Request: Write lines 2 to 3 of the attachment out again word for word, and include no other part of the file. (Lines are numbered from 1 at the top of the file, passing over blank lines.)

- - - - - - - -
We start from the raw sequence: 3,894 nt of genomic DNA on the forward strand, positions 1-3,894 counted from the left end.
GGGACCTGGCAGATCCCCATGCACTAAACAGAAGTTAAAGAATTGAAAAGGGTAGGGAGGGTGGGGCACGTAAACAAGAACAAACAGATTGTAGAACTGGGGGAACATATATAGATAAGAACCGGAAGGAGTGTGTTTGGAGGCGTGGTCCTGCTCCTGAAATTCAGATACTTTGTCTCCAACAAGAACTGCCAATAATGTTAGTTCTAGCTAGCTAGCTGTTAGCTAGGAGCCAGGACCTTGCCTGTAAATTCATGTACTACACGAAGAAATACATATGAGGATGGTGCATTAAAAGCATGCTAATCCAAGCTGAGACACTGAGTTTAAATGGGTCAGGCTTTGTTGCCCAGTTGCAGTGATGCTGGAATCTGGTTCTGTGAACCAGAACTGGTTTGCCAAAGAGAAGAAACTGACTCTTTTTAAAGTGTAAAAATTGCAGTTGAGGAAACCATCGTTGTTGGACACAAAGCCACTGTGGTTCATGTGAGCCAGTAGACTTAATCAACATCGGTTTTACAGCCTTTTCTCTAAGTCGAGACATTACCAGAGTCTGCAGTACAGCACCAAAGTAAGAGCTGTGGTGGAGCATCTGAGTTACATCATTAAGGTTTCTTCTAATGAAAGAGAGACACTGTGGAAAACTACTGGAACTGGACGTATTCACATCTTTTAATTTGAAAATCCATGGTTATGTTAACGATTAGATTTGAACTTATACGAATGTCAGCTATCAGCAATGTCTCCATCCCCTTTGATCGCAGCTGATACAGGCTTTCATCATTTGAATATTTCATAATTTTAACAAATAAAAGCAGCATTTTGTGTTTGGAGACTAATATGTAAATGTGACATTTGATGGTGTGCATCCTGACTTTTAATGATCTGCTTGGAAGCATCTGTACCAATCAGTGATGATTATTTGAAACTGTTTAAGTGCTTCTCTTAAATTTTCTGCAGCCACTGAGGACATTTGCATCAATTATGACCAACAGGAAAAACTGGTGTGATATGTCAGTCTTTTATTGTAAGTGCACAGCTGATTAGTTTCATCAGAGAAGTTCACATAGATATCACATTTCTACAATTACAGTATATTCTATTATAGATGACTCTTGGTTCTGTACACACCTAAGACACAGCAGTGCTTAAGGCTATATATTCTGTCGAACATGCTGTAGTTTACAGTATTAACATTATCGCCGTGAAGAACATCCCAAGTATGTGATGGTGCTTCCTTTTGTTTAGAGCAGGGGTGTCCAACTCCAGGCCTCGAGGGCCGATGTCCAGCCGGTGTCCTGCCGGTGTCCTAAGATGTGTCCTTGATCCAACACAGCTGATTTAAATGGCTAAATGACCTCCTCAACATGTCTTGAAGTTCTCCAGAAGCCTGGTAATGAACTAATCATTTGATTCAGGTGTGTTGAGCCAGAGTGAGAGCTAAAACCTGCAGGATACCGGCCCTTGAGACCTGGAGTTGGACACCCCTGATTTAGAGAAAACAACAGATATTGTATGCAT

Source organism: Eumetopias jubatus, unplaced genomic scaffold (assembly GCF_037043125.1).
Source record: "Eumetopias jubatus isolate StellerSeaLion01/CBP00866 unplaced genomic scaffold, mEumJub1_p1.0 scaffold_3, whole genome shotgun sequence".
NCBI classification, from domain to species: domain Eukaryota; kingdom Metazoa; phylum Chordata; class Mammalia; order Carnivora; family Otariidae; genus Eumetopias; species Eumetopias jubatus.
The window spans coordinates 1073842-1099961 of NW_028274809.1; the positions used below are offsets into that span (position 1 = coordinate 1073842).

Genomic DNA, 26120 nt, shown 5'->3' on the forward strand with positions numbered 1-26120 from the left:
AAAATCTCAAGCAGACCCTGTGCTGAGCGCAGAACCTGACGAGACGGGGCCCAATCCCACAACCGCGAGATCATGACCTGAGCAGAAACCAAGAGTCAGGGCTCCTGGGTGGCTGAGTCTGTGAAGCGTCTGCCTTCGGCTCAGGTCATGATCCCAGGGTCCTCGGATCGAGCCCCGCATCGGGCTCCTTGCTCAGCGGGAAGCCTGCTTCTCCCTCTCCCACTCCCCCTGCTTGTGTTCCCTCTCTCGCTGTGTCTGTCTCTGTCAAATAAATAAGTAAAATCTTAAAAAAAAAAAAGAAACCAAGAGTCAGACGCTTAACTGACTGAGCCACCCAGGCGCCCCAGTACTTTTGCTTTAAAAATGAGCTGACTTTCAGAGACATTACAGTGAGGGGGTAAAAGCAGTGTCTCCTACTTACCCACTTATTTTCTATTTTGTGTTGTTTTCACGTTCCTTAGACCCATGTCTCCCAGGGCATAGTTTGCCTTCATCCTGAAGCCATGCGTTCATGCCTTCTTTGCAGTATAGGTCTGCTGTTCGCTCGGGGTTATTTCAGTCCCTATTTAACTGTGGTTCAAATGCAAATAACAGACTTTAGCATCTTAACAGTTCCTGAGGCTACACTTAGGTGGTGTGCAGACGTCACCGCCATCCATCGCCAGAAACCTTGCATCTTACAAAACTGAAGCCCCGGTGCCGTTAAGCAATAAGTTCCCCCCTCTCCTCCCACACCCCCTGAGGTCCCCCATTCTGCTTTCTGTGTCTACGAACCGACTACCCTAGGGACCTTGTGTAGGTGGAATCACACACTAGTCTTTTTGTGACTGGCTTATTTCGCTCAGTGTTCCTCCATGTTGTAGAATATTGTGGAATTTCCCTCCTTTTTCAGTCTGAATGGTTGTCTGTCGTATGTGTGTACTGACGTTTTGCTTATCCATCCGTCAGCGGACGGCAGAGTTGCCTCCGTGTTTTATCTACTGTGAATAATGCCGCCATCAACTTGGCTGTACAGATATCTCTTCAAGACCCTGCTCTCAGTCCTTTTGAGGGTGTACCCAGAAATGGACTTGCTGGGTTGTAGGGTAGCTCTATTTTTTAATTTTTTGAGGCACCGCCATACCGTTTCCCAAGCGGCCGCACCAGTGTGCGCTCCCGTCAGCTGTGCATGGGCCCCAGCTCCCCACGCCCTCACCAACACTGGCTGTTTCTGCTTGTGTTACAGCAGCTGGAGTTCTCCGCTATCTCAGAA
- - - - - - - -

GGGACCTGGCAGATCCCCATGCACTAAACAGAAGTTAAAGAATTGAAAAGGGTAGGGAGGGTGGGGCACGTAAACAAGAACAAACAGATTGTAGAACTGGGGGAACATATATAGATAAGAACCGGAAGGAGTGTGTTTGGAGGCGTGGTCCTGCTCCTGAAATTCAGATACTTTGTCTCCAACAAGAACTGCCAATAATGTTAGTTCTAGCTAGCTAGCTGTTAGCTAGGAGCCAGGACCTTGCCTGTAAATTCATGTACTACACGAAGAAATACATATGAGGATGGTGCATTAAAAGCATGCTAATCCAAGCTGAGACACTGAGTTTAAATGGGTCAGGCTTTGTTGCCCAGTTGCAGTGATGCTGGAATCTGGTTCTGTGAACCAGAACTGGTTTGCCAAAGAGAAGAAACTGACTCTTTTTAAAGTGTAAAAATTGCAGTTGAGGAAACCATCGTTGTTGGACACAAAGCCACTGTGGTTCATGTGAGCCAGTAGACTTAATCAACATCGGTTTTACAGCCTTTTCTCTAAGTCGAGACATTACCAGAGTCTGCAGTACAGCACCAAAGTAAGAGCTGTGGTGGAGCATCTGAGTTACATCATTAAGGTTTCTTCTAATGAAAGAGAGACACTGTGGAAAACTACTGGAACTGGACGTATTCACATCTTTTAATTTGAAAATCCATGGTTATGTTAACGATTAGATTTGAACTTATACGAATGTCAGCTATCAGCAATGTCTCCATCCCCTTTGATCGCAGCTGATACAGGCTTTCATCATTTGAATATTTCATAATTTTAACAAATAAAAGCAGCATTTTGTGTTTGGAGACTAATATGTAAATGTGACATTTGATGGTGTGCATCCTGACTTTTAATGATCTGCTTGGAAGCATCTGTACCAATCAGTGATGATTATTTGAAACTGTTTAAGTGCTTCTCTTAAATTTTCTGCAGCCACTGAGGACATTTGCATCAATTATGACCAACAGGAAAAACTGGTGTGATATGTCAGTCTTTTATTGTAAGTGCACAGCTGATTAGTTTCATCAGAGAAGTTCACATAGATATCACATTTCTACAATTACAGTATATTCTATTATAGATGACTCTTGGTTCTGTACACACCTAAGACACAGCAGTGCTTAAGGCTATATATTCTGTCGAACATGCTGTAGTTTACAGTATTAACATTATCGCCGTGAAGAACATCCCAAGTATGTGATGGTGCTTCCTTTTGTTTAGAGCAGGGGTGTCCAACTCCAGGCCTCGAGGGCCGATGTCCAGCCGGTGTCCTGCCGGTGTCCTAAGATGTGTCCTTGATCCAACACAGCTGATTTAAATGGCTAAATGACCTCCTCAACATGTCTTGAAGTTCTCCAGAAGCCTGGTAATGAACTAATCATTTGATTCAGGTGTGTTGAGCCAGAGTGAGAGCTAAAACCTGCAGGATACCGGCCCTTGAGACCTGGAGTTGGACACCCCTGATTTAGAGAAAACAACAGATATTGTATGCAT

Source organism: Eumetopias jubatus, unplaced genomic scaffold (assembly GCF_037043125.1).